Happy New Year! It’s January 2013, and time to think about the year ahead. What better way to start than with a little history lesson?
Celebrating the New Year on January 1st goes back as far as the ancient Romans. In fact, the Romans had a god dedicated to new beginnings: Janus, which is where we get the name January, today. On the first day of the year, people made offerings to Janus, and, then as now, they spent the day wishing one another health and prosperity for the year ahead.
We can also see the essence of another contemporary New Year’s Day tradition in Janus. In artwork and literature, he is depicted as having two heads, one looking forward and one looking back. Similarly, when we set New Year’s resolutions, we do so looking both forward and to the past.
For decades, professional women have had to deal with the false stereotype that women try to thwart other women’s success or seek to hold one another back at work. We believe its time to move past that tired myth. It’s time to acknowledge that, while some people may work against their colleagues, it’s not a trait specific to or more prevalent in women. In fact – as Catalyst research showed last year – women do help one another. A lot.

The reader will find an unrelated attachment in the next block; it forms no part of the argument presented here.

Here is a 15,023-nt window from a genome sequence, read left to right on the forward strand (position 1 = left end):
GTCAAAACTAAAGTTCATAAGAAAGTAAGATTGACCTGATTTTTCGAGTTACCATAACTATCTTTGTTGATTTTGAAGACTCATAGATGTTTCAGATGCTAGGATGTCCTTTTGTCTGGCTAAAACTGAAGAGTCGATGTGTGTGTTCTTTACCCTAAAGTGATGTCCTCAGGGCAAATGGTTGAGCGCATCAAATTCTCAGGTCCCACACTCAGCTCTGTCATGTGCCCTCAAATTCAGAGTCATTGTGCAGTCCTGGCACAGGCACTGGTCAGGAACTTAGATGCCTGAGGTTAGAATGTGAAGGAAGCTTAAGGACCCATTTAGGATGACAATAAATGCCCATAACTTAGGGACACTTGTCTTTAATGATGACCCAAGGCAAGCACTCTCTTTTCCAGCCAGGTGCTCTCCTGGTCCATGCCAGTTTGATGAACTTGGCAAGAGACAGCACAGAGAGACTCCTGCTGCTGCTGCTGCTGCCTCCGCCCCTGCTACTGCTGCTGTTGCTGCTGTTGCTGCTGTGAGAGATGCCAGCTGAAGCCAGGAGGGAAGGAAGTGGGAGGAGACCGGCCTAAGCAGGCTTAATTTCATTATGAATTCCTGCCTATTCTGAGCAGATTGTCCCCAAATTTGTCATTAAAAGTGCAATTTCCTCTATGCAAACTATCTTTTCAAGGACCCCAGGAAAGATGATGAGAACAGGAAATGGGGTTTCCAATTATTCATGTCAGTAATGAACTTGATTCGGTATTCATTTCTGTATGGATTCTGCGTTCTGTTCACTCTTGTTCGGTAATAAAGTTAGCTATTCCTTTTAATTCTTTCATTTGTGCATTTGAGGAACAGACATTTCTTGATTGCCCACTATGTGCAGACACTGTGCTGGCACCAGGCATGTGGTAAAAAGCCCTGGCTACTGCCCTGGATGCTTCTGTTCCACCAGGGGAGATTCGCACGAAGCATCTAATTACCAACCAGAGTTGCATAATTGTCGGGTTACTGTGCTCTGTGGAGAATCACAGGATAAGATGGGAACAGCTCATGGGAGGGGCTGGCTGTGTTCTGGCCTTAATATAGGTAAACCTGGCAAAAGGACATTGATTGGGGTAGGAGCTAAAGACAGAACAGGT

Looking back at this old stereotype, and the research showing that it’s just not true, we believe it’s time to move forward. Out with the old biased myths and in with real progress on the image of women in the workplace! We hope you’ll join us in making a Women Helping Women resolution this year.
We want to make it so clear that women are helping each other advance that the queen bee stereotype gets laid to rest for good, and we can move past the negative vision of women perpetuated by the myth. Let’s all make some noise about the ways in which women help other women succeed.
Here are three ways you can help women – and help yourself in the process.
1. Speak Up with Support
Research has shown that women walk a fine line when it comes to self-promotion. Women who speak up about their accomplishments can be deemed conceited or showy in a way that men just aren’t. At the same time, having your accomplishments known is critical for advancement. It’s a double-edged sword that can keep women from achieving success.
In order to counteract this challenge, women can vow to be more vocally supportive of female colleagues in the workplace. Next time a woman says something you agree with in a meeting, say so! Next time a woman on your team does a good job, sing her praises. Next time you come across interesting thought leadership by a woman, remember her name and share her ideas.
Hopefully all our speaking up, and singing praise, and sharing ideas will chip away at the stereotype that women don’t help each other. And hopefully that praise will come back full circle.
2. Say “No, But…”
It can be hard to turn down extra projects or say no to colleagues, but, as Joanna Barsh and Susie Cranston write in their well-known book How Remarkable Women Lead, it’s something we need to do more often.
“Saying no is touchy, because the naysayer has the power. You worry that refusal can damage a valued relationship. Unfortunately, too many women go to great lengths to avoid no. Some say yes when they don’t mean it, others say no in a hostile manner or avoid saying anything at all.”